Fritz Salo Glaser was due to be among the last Jews deported out of Dresden on Feb. 16, 1945. Three days before, Allied fire bombs reduced the city to rubble and saved Glaser from Theresienstadt concentration camp.
For years, Glaser’s family wondered whether the inferno that spared his life had claimed his prize possessions: the hundreds of artworks he amassed as a well-to-do lawyer and sold during the Nazi era to stay alive. Now they have proof at least some survived — in the Munich apartment of Cornelius Gurlitt, son of a Nazi art dealer. Gurlitt’s cache of 1,406 artworks worth about $ 1 billion was seized in 2012 in a tax inquiry.
The German government this week began publishing details of the artworks in the hoard that may have been seized by the Nazis or lost by Jewish collectors in forced sales. Of the first 25 to be registered on the database www.lostart.de, 13 were listed as belonging to Glaser.
They are drawings, graphics and watercolors by the Dresden artists he socialized with — Otto Griebel, Ludwig Godenschweg Erich Fraass, Christoph Voll, Conrad Felixmueller and Wilhelm Lachnit. Glaser also owned works by Paul Klee, Emil Nolde, Wassily Kandinsky, Oskar Kokoschka, and Karl Schmidt-Rottluff.
“This is very exciting,” said Sabine Rudolph at CSC Rechtsanwaelte in Dresden. Rudolph is helping Glaser’s elderly daughter-in-law to recover the lost art. “We think there may be many more Glaser works in the hoard. This seems to be confirmed by the quantity of works already on the database.”
The discovery of Gurlitt’s art trove has raised many questions in Germany, as Jewish groups demand full transparency and restitution, art historians ask what else might be hidden in private collections, and families of those who lost treasures wonder why it has taken so long for the authorities to announce their find.
A lawyer who sympathized with communist ideology, Glaser loved the art of his time and acquired it with enthusiasm.
“I have always known your art has eternal value,” Glaser wrote in a 1924 letter to Otto Dix, whom he counted as a friend.
An accomplished accordion and violin player, Glaser entertained regularly with his wife Erna at their Dresden home during the inflationary 1920s, offering their bohemian friends music and dancing as well as lavish supplies of food and drink.
“He looked for direct contact to ‘his’ artists whom he supported both financially and creatively with his many purchases,” according to a report by Heike Biedermann, an art historian at the Dresden State Collections. “The prices for works on paper were low, so he managed to buy a large amount of art without having extraordinary wealth.”
His collection was 90 percent comprised of works on paper, though he owned about 40 paintings. When the Nazis swept to power, the art Glaser loved was scorned as “degenerate.” He was banned from practicing as an attorney in 1933, and could no longer work as a tax adviser from 1937.
The house parties stopped, and he began to peddle works from his collection to support his family as his financial situation deteriorated. After December 1938, Jews were banned from selling art.
Rudolph, the lawyer representing his heir, learned from a family acquaintance that Glaser sold two Schmidt-Rottluff paintings, a Klee, a Kandinsky, a Kokoschka and a Nolde to pay the “Judenbusse,” a tax that Hermann Goering extorted from Jews after the pogroms of 1938 as “atonement for the hostile stance taken by Jews toward Germans.”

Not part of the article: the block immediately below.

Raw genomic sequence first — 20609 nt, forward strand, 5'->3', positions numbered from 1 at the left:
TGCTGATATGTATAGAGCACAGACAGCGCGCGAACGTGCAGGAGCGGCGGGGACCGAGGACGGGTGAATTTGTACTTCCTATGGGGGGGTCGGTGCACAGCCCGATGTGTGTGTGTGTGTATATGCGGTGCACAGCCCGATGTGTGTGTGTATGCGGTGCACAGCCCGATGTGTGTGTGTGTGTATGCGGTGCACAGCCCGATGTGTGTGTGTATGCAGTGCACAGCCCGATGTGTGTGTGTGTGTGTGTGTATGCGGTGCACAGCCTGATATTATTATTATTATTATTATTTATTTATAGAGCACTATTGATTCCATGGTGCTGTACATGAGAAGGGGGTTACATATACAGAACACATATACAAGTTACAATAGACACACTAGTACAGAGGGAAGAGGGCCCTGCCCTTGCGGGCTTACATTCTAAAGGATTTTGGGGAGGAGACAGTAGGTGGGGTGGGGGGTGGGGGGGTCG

With his house subject to frequent searches by the Gestapo, Glaser destroyed all documentary evidence of the forbidden art sales and kept what was left of his collection hidden.
During the Dresden inferno, he hid in his Dresden home. In the mayhem that followed, he slipped out of the city to join his wife and daughter, sheltered and concealed in a farmhouse about 10 miles (16 kilometers) to the south.
Rudolph said she is in suspense about the dealer Hildebrand Gurlitt’s accounts, which Focus magazine said were found with the cache of art in the Munich apartment. Focus, which first reported the find, also said a file of 181 unframed artworks in his son’s apartment is believed to have belonged to Glaser.
Hildebrand Gurlitt, like Glaser a lover of “degenerate art,” was born in Dresden 20 years later and died in the same year, 1956. Gurlitt went on to buy art for Adolf Hitler’s planned Fuehrermuseum in Linz, and sold the modern works the Nazis hated on their behalf.
“We had no leads to Gurlitt, but we had a suspicion,” Rudolph said. “Gurlitt has to be at the back of your mind, because he was from Dresden.”
The question now for Glaser’s daughter-in-law, who declined to be interviewed or identified by name, is whether she will get the artworks back. Under German law, Cornelius Gurlitt is the legal owner and civil court cases to recover art lost due to forced sales in the Nazi era rarely succeed.
Yet Rudolph is optimistic.
“The pressure from outside has led to success — now the works will be published and provenance research will gain pace,” Rudolph said. “The German government is getting very involved in the case. Things have gone too far for it to withdraw and leave claimants on their own.”
After the war, Glaser had to continue working well past retirement age to feed his family. At 68, he took a post at the Justice Ministry in the state of Saxony, helping determine which of Hitler’s laws should be retained and which annulled.
He then resumed his work as a lawyer and died at about 80. His family sold some of the art he had saved from the fire to pay for their food and accommodation after his death.
Thanks to those sales, his legacy lives on in some of the most prestigious museums of the world. A 1921 portrait of Glaser by Otto Dix now hangs in the Neue Galerie in New York. A 1925 Dix portrait of Glaser with his family is one of the crown jewels of Dresden’s public art collection.
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